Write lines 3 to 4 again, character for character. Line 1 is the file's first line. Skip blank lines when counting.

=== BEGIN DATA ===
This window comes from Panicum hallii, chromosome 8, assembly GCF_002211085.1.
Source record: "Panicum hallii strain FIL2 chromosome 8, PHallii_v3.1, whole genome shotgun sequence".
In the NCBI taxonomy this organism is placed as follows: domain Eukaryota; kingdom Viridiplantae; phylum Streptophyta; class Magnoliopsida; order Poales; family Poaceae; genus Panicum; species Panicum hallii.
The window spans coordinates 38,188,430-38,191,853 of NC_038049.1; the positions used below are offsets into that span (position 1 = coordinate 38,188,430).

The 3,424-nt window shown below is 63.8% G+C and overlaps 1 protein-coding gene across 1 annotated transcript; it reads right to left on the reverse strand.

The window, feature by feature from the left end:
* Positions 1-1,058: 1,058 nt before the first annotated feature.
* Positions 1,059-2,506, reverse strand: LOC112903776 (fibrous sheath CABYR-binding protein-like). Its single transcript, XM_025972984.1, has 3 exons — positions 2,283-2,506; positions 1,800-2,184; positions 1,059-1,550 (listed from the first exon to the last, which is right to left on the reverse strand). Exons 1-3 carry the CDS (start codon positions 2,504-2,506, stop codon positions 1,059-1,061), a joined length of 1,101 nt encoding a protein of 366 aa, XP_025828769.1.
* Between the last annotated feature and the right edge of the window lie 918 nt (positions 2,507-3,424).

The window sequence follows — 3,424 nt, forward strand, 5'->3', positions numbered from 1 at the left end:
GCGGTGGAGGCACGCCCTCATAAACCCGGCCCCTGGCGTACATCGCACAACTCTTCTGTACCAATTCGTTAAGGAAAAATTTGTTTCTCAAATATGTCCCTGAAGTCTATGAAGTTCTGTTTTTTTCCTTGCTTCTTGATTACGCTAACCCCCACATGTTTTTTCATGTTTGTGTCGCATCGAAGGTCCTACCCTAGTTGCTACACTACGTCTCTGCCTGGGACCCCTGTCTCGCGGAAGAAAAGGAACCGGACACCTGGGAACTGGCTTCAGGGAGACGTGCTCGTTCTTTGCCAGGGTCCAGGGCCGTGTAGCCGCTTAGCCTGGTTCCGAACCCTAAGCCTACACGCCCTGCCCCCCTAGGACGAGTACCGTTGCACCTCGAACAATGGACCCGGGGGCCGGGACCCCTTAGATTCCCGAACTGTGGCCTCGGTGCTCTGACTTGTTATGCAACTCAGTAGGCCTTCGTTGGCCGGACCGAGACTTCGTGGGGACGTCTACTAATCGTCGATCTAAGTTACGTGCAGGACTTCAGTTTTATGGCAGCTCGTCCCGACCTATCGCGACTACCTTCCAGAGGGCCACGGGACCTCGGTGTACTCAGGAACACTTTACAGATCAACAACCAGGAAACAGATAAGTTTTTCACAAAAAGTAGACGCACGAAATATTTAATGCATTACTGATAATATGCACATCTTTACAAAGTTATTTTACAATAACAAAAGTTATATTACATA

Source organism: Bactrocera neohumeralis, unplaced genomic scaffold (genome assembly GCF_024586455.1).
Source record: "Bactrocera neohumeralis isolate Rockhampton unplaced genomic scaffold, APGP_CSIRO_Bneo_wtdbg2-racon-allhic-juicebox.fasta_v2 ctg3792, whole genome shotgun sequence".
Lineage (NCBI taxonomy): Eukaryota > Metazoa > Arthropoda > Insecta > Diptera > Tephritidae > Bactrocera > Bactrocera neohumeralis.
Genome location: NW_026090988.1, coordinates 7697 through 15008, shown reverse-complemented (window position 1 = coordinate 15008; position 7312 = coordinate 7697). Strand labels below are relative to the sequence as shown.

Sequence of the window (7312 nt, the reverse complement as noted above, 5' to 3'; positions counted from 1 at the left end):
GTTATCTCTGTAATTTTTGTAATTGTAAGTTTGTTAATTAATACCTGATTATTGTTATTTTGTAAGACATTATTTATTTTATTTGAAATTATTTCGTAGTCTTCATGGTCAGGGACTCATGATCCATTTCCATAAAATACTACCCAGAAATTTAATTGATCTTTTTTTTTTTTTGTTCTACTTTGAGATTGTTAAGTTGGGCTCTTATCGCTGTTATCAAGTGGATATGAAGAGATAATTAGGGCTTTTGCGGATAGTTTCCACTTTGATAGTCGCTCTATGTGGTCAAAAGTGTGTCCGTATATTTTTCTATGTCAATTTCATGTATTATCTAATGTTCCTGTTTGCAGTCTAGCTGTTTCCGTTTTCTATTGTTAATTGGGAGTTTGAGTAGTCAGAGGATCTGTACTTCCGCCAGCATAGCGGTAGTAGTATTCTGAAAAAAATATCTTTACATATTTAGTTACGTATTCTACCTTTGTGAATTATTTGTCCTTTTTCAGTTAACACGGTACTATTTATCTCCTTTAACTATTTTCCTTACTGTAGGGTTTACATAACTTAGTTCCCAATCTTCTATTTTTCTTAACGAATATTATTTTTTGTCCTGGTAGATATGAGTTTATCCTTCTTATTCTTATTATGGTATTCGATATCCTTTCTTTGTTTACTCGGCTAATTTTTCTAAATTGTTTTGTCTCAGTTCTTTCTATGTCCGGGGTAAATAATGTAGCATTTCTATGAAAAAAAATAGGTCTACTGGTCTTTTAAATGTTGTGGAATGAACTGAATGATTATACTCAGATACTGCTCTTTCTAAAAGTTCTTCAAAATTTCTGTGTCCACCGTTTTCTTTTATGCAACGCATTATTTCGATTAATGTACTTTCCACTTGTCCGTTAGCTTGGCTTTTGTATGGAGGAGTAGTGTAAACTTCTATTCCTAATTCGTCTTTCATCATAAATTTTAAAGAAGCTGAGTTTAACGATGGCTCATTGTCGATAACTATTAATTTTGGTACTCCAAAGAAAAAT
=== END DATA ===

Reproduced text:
In the NCBI taxonomy this organism is placed as follows: domain Eukaryota; kingdom Viridiplantae; phylum Streptophyta; class Magnoliopsida; order Poales; family Poaceae; genus Panicum; species Panicum hallii.
The window spans coordinates 38,188,430-38,191,853 of NC_038049.1; the positions used below are offsets into that span (position 1 = coordinate 38,188,430).